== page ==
Improved User Experience: Leveraging network improvements and built-in mobility, the PlantPAx system delivers an improved, reliable user experience. Expanded industrial Ethernet switches support Layer 3 topologies, enhancing scalability for a variety of applications. Smaller control systems can now be integrated into larger enterprise networks with a common, fully supported network infrastructure. The network switches include embedded Cisco technology to integrate and translate operations technology (OT) and information technology (IT). This makes it easier for process operators to configure and manage system networks.

The PlantPAx system also now includes a mobile component that enables users to create displays and interact with process data across any HTML5-compliant mobile platform. The software is responsive to the user’s specific device, allowing operators and plant managers to access and view performance metrics and data analytics in their preferred format.

Enhanced Control: New built-in control features – such as integrated PlantPAx model predictive control (MPC), alarm management and batch management – now operate in a common environment, helping to improve plant efficiencies and operational performance. Control-based PlantPAx MPC provides the ability to predictably manage external and complex process disturbances, and maximize process performance up to process constraints. This allows continuous improvements within the process while reducing waste and variability.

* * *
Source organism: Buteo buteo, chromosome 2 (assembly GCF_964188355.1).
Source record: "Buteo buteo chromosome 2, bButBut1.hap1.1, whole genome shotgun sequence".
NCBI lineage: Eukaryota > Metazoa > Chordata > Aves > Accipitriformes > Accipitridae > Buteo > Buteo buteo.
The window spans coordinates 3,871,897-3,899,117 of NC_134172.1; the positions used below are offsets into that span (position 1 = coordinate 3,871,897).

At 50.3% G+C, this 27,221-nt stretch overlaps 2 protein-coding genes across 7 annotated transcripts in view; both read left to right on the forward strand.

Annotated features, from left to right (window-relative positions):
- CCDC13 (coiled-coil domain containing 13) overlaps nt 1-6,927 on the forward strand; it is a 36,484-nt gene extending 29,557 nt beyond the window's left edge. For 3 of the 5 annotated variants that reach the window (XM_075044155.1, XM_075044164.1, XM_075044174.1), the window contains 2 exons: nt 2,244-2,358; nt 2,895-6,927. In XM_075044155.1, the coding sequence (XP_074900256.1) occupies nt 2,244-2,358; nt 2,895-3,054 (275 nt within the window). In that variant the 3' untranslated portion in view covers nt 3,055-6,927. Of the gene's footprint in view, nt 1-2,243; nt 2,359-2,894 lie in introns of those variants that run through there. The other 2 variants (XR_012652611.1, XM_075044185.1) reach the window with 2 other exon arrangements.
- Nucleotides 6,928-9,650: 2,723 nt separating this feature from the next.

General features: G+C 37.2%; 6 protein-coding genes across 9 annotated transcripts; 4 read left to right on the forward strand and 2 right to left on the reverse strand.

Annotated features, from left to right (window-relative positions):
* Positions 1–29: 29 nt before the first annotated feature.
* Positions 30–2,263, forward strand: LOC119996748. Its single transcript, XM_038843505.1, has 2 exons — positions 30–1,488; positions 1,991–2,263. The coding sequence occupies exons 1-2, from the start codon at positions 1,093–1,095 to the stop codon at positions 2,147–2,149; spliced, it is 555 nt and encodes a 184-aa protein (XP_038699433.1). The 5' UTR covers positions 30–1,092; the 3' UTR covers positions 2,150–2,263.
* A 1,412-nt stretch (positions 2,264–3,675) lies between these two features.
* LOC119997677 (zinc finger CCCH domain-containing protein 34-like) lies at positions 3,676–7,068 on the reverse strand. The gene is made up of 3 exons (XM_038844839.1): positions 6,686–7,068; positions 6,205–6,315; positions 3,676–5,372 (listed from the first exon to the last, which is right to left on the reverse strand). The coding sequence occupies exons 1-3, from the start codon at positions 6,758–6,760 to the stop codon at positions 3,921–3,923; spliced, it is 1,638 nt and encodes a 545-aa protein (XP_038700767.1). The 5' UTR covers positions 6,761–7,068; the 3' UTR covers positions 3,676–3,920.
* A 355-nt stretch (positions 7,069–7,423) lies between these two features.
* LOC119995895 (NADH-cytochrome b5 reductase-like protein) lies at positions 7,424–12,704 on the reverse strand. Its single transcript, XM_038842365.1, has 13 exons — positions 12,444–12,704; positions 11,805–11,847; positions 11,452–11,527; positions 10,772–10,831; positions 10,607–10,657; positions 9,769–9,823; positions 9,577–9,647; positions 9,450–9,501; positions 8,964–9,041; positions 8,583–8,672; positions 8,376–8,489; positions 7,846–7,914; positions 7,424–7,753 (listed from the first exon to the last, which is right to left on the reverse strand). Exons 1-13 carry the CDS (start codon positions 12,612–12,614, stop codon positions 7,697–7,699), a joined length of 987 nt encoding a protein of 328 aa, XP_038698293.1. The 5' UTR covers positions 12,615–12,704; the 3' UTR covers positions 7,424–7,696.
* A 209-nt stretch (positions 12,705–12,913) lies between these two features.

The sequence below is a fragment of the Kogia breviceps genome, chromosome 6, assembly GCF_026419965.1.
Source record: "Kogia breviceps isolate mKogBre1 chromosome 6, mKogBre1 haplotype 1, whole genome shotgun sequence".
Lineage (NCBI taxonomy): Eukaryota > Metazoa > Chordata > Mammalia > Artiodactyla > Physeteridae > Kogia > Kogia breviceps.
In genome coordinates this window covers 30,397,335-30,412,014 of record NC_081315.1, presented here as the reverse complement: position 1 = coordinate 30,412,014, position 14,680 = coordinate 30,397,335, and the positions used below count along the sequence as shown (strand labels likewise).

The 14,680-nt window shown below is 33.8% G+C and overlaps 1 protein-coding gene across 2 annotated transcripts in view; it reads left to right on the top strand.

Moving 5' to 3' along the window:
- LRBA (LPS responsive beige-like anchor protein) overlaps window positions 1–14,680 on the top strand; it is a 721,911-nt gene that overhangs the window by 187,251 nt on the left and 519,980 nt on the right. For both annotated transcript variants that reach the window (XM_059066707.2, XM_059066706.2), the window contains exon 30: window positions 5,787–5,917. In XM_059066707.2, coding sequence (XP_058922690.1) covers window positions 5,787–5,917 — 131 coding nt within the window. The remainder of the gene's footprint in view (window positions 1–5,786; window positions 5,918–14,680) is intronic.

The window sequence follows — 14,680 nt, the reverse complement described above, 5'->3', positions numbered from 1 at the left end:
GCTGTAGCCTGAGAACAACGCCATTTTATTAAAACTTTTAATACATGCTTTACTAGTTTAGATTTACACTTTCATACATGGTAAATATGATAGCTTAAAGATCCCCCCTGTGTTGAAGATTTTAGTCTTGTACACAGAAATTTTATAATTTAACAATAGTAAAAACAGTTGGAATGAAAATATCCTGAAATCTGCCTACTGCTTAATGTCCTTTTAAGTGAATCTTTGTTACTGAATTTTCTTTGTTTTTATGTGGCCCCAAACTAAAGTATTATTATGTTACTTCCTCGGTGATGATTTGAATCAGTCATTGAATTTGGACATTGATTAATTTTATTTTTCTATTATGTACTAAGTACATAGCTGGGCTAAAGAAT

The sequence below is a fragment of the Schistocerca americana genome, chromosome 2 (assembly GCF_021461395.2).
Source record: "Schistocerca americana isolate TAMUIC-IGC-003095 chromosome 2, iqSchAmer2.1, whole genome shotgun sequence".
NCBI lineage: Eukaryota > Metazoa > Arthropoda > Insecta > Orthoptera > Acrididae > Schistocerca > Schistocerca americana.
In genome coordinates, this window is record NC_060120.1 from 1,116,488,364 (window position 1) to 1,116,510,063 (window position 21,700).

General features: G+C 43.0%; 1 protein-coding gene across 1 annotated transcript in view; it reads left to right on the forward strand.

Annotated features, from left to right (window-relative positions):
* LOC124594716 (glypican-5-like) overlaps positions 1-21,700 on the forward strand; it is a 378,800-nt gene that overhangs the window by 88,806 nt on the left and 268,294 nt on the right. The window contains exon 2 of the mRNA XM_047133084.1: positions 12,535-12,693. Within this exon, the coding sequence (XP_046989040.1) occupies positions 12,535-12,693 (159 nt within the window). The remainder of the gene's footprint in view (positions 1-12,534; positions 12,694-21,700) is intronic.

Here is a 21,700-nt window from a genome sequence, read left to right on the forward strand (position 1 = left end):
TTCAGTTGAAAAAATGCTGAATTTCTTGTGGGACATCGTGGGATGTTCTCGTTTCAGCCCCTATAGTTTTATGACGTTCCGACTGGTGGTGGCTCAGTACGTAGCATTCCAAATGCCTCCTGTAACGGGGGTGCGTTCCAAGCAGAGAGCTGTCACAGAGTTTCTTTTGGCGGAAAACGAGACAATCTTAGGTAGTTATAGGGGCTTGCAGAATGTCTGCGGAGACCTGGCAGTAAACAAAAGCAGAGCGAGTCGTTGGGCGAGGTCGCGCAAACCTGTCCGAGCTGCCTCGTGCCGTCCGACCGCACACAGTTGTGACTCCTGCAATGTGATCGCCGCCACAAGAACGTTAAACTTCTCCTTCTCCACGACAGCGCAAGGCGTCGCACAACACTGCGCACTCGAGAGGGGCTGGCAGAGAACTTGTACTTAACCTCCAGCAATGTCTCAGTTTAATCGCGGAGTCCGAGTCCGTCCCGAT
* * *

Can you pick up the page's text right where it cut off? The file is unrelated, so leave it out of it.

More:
The updated system also leverages the recently introduced batch application toolkit to help reduce the risk, time and cost of implementing batch control systems. Containing documentation, application examples and sample code, the toolkit gives engineers a starting point to build and maintain a consistent batch control system. It also provides flexibility to customize system elements for increased functionality.

More Robots Do Not Equal Manufacturing Job Losses

More Robots Do Not Equal Manufacturing Job Losses

The Association for Advancing Automation (A3) today published a white paper entitled “Robots Fuel the Next Wave of U.S. Productivity and Job Growth” in which data from the Bureau of Labor Statistics and a wide range of manufacturing firms document how and why increasing the use of robots is associated with increased employment.

A3 White Paper Robots and Employment